On March 8, 2017, Reiner Braun spoke to a group at Tufts University. In a world where global military expenditures top 1.8 trillion dollars, Reiner Braun urged his audience to find common points of understanding to avoid conflict. Braun cited the expansion of NATO alongside European national armies, and the increasing connections between these military structures’ command and control systems, as signs of increasing militarization of the European Union, a development that could prove to be confrontational vis-à-vis Russia. He also spoke of NATO’s post-Cold War expansion. As NATO looked for new reasons to exist, it began to increase its reach not only through expanded membership in Europe but also through a panoply of other global programs. At the same time, the EU also expanded, harmonizing the economic and military networks that guide a European approach to global affairs and security, and pushing further east beyond points that formerly had served as consensus limits of the western alliance.
Braun detailed the history of NATO’s rise and how it became the only global acting military alliance in the world. He contrasted its size and reach with that of Russia’s, noting that NATO, with 763 military bases all over the world, has an operating budget of 800 billion, versus Russia, operating 3-4 bases with a budget a tenth of that size. He also detailed the dynamics of EU membership in NATO, highlighting that even European states that are not members of the EU, like Switzerland and Great Britain post-Brexit, remain part of a de-facto political alliance despite their outsider status. This is particularly salient, he argued, regarding military policies throughout the EU. Braun argued that the EU has a military leg that is “independent but connected to NATO.” It’s independent in the sense that it can act freely without NATO’s permission, but connected in the sense that it can use NATO’s military structure. These relationships, and the ways in which national armies are intertwined with each other and NATO forces in Europe, are first steps towards the creation of a unified EU army, in addition to the national armies of member states. Furthermore, he argued, in areas not considered “priority” by the Trump administration, there will be more interventions by the EU, as they utilize NATO systems to take independent military action in North Africa and Eastern Europe.
This expanding militarization has implications for Russia’s military strategy toward the EU. Braun argued that traumas from the past remain in the hearts, souls, and minds of the Russian people, and that the military “lessons learned” of the past make Russia less tolerant of the EU and NATO’s increasing militarization and expansion. This confrontation, Braun argues, brings several myths of the arms industry to the fore. For example, currently NATO is developing a missile defense system on Russia’s borders. The justifications for this development included a desire from the EU to defend itself against North Korea and Iran. However, as the urgency of those threats has lessened, development of the missile defense system continues. Braun argued that now it’s very clear that the EU “needs” this system because of a potential confrontation with Russia.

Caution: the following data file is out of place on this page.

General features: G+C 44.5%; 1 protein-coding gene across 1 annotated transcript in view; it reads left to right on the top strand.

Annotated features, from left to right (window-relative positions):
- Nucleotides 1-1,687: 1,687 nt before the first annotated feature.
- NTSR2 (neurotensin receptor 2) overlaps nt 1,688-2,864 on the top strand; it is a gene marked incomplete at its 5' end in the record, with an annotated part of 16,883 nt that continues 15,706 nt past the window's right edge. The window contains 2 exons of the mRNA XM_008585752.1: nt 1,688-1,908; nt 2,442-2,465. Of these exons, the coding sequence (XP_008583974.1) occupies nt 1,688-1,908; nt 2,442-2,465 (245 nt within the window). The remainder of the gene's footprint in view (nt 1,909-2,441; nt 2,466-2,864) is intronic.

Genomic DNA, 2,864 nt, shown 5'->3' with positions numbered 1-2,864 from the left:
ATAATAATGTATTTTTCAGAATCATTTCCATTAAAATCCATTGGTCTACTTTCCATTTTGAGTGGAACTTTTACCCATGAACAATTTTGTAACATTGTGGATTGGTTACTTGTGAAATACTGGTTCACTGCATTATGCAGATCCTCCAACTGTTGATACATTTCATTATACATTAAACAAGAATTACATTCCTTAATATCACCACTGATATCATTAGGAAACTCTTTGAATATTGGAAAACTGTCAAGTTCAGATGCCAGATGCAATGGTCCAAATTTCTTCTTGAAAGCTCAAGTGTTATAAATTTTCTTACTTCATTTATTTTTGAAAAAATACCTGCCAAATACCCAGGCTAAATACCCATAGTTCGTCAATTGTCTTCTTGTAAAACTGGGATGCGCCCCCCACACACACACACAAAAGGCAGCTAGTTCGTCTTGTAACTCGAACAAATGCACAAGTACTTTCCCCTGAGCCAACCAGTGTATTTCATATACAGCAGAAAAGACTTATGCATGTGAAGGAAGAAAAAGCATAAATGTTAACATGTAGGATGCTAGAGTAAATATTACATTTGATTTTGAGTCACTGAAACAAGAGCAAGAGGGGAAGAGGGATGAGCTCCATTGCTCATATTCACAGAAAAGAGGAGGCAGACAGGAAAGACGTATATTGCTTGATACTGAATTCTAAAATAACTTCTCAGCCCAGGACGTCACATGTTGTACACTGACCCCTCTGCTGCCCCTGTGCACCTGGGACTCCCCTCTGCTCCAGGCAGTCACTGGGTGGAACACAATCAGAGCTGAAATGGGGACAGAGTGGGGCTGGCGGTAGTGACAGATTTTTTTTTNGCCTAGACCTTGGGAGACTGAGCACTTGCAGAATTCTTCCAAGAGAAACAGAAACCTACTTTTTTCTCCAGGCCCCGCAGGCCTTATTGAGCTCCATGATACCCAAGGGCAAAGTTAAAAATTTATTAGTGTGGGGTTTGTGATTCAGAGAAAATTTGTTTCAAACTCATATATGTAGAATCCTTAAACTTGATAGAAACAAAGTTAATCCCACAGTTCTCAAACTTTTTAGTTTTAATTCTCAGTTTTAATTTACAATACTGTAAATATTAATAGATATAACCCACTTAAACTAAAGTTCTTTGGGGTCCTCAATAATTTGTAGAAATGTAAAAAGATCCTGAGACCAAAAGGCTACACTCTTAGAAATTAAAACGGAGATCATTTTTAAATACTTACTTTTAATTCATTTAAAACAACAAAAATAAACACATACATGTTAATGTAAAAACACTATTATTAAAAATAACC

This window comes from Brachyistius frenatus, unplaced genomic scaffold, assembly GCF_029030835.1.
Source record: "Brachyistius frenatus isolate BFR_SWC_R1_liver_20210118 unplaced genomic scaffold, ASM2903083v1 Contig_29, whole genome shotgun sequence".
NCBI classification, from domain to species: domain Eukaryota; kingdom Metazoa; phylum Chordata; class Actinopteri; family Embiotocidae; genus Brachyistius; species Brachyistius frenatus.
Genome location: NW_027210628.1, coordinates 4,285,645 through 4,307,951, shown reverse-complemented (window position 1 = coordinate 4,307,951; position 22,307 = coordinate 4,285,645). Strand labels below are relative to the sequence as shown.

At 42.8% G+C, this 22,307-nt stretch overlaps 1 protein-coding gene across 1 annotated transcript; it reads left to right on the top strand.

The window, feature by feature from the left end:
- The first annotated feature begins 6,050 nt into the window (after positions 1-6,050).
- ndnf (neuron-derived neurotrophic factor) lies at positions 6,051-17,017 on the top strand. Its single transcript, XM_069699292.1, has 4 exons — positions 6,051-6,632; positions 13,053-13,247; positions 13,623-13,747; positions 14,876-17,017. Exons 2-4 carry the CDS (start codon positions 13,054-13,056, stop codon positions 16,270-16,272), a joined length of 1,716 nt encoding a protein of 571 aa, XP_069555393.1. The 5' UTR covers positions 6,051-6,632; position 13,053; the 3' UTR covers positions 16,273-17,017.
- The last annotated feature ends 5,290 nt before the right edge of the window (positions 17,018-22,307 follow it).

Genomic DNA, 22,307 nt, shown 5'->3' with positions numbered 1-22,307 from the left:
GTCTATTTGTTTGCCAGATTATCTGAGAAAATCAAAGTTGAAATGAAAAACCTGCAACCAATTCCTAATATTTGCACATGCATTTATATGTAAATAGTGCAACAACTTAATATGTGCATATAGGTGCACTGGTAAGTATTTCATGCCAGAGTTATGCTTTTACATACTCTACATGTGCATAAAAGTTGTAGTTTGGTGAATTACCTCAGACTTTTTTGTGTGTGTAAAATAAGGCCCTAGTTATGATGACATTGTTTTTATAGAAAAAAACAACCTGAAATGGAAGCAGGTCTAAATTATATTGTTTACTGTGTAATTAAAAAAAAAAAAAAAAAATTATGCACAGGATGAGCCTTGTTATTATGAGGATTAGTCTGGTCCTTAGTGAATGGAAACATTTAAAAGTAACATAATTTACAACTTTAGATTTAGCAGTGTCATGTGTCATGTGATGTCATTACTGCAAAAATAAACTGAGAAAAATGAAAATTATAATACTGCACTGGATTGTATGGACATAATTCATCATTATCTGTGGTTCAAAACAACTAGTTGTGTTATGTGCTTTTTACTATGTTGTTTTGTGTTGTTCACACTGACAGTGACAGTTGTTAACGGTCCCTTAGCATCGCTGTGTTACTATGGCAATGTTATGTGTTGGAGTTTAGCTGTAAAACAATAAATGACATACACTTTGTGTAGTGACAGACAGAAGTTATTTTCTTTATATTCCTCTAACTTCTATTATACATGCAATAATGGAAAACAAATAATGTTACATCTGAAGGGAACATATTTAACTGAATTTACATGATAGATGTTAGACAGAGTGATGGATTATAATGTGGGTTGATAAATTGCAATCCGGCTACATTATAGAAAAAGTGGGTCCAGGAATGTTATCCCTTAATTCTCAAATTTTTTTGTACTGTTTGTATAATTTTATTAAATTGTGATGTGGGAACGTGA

This confrontation between East and West, Braun said, makes the need for new politics much more urgent. He offered the “politics of common security,” a framework that requires decision makers consider the interests of the opposing side, and to incorporate those interests into political actions, as a way forward through this confrontational context. He believes that the Trump administration’s policies and tactics will only continue to develop the politics of confrontation. “’America first’ inherently means someone else is second,” noted Braun.
While Trump’s relationship with Putin fascinates the media and angers the public, Braun argues that Trump will never have truly positive relations with Russia, as his politics, including supporting Western opposition in the Ukraine, remain against Russian interests. Add to that a skewering of his administration’s relations with Russia by both Republicans and Democrats, the anti-Russian sentiment in the U.S. remains strong. Additionally, the military strategies that the Trump administration has pursued in Yemen and Syria indicate an enlargement of military intervention in US foreign policy. Not only are an increasing number of sophisticated weapons and military capabilities being developed, but the environment of increasing militarization is being cultivated by these strategies as well. In this atmosphere, Braun argues, the politics of confrontation thrive, and fuel the potential for overarching conflict between East and West.
While NATO continues to play a role in interventionist politics over the world, military expenditures, developments of nuclear programs, and the expansion of military bases are on the rise. Braun argued that money for sustainable development is what’s needed, not another arms race. However, the creation of the Sustainable Development Goals included no financial commitments to reduce military spending. The funds being mobilized to enlarge militaries, he argued, could be put to better, more sustainable use. Braun argued that the EU, US, and Russia must reduce their military budgets or face confrontational consequences. The world cannot coexist with this amount of financial burden on military spending. Now more than ever, Braun concluded, “we need to come back to a place of common security and end the politics of confrontation.”